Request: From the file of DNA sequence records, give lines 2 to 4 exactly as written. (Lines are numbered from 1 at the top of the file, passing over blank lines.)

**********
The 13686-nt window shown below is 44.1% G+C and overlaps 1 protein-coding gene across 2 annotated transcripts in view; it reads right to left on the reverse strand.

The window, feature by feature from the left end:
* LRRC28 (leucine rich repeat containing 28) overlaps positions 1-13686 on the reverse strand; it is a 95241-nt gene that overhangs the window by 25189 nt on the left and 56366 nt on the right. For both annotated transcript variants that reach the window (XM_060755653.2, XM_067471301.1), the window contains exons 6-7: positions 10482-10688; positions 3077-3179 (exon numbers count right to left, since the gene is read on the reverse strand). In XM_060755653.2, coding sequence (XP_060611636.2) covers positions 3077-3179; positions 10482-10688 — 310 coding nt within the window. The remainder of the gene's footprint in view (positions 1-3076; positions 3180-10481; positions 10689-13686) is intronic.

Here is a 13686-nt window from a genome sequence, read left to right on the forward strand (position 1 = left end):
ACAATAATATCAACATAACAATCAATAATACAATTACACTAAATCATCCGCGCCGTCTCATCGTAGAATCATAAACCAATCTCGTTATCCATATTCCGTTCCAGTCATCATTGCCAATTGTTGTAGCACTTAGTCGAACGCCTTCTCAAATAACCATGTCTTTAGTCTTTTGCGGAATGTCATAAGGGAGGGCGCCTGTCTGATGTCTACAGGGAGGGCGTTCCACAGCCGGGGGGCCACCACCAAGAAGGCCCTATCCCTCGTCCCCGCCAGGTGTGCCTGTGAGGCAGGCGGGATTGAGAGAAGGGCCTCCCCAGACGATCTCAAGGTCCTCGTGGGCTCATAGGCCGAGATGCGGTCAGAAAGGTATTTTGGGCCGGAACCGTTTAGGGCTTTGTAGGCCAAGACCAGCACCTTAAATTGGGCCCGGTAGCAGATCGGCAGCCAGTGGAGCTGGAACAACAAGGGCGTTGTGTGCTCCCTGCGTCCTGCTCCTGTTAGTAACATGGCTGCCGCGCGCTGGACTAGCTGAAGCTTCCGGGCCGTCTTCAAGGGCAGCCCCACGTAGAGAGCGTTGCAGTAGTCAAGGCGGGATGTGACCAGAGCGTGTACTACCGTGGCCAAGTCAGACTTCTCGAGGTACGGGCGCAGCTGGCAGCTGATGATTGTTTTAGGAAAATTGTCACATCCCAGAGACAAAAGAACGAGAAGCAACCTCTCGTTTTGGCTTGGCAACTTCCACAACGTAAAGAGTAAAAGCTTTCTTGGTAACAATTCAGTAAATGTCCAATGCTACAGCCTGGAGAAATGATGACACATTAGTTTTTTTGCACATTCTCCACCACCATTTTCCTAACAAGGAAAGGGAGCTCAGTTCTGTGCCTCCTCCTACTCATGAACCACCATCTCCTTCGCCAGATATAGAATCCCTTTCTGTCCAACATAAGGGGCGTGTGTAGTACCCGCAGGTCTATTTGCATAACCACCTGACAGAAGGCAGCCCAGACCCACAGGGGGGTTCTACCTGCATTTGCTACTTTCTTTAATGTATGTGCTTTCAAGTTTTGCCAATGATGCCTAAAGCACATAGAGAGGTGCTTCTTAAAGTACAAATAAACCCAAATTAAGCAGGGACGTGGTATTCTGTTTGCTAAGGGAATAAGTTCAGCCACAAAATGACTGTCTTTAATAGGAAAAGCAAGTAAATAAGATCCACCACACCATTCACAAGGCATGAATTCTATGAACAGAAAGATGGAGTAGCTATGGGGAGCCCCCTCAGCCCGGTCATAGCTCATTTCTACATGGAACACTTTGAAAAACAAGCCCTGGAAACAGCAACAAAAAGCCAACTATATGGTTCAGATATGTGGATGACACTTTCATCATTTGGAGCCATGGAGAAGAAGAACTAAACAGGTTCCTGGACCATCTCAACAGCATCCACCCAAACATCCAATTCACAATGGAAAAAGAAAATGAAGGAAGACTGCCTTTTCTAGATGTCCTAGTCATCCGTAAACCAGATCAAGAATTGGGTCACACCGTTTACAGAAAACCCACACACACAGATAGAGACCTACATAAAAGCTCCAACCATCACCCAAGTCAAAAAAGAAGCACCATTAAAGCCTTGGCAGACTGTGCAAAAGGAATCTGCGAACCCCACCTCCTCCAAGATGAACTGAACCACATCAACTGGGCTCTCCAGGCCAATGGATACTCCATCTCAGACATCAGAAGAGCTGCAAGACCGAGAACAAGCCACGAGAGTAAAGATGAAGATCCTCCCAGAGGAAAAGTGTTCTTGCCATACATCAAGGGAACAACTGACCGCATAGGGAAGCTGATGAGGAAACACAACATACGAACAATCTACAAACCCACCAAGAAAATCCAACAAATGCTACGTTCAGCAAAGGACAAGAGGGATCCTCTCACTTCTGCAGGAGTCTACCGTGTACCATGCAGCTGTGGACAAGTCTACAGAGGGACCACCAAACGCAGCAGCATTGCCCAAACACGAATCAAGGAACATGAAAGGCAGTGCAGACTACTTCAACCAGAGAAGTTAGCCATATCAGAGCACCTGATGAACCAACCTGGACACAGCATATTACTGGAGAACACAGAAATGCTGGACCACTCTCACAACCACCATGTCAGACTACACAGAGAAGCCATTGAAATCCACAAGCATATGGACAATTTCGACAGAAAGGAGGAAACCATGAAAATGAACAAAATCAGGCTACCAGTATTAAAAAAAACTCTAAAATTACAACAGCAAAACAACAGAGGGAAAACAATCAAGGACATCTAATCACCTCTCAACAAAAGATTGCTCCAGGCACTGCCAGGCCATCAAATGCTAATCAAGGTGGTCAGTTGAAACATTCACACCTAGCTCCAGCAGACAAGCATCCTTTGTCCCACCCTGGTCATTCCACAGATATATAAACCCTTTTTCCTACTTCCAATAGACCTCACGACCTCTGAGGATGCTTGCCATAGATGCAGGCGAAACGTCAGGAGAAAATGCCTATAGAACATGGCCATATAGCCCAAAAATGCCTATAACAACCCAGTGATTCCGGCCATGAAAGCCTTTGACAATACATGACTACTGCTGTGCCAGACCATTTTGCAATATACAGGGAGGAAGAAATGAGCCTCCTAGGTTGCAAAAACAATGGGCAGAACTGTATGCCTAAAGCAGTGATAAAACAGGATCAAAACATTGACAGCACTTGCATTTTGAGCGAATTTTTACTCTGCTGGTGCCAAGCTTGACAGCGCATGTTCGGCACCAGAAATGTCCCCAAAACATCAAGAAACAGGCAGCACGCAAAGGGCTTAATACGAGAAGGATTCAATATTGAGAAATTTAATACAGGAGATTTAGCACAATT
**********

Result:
The window, feature by feature from the left end:
* LRRC28 (leucine rich repeat containing 28) overlaps positions 1-13686 on the reverse strand; it is a 95241-nt gene that overhangs the window by 25189 nt on the left and 56366 nt on the right. For both annotated transcript variants that reach the window (XM_060755653.2, XM_067471301.1), the window contains exons 6-7: positions 10482-10688; positions 3077-3179 (exon numbers count right to left, since the gene is read on the reverse strand). In XM_060755653.2, coding sequence (XP_060611636.2) covers positions 3077-3179; positions 10482-10688 — 310 coding nt within the window. The remainder of the gene's footprint in view (positions 1-3076; positions 3180-10481; positions 10689-13686) is intronic.

Here is a 13686-nt window from a genome sequence, read left to right on the forward strand (position 1 = left end):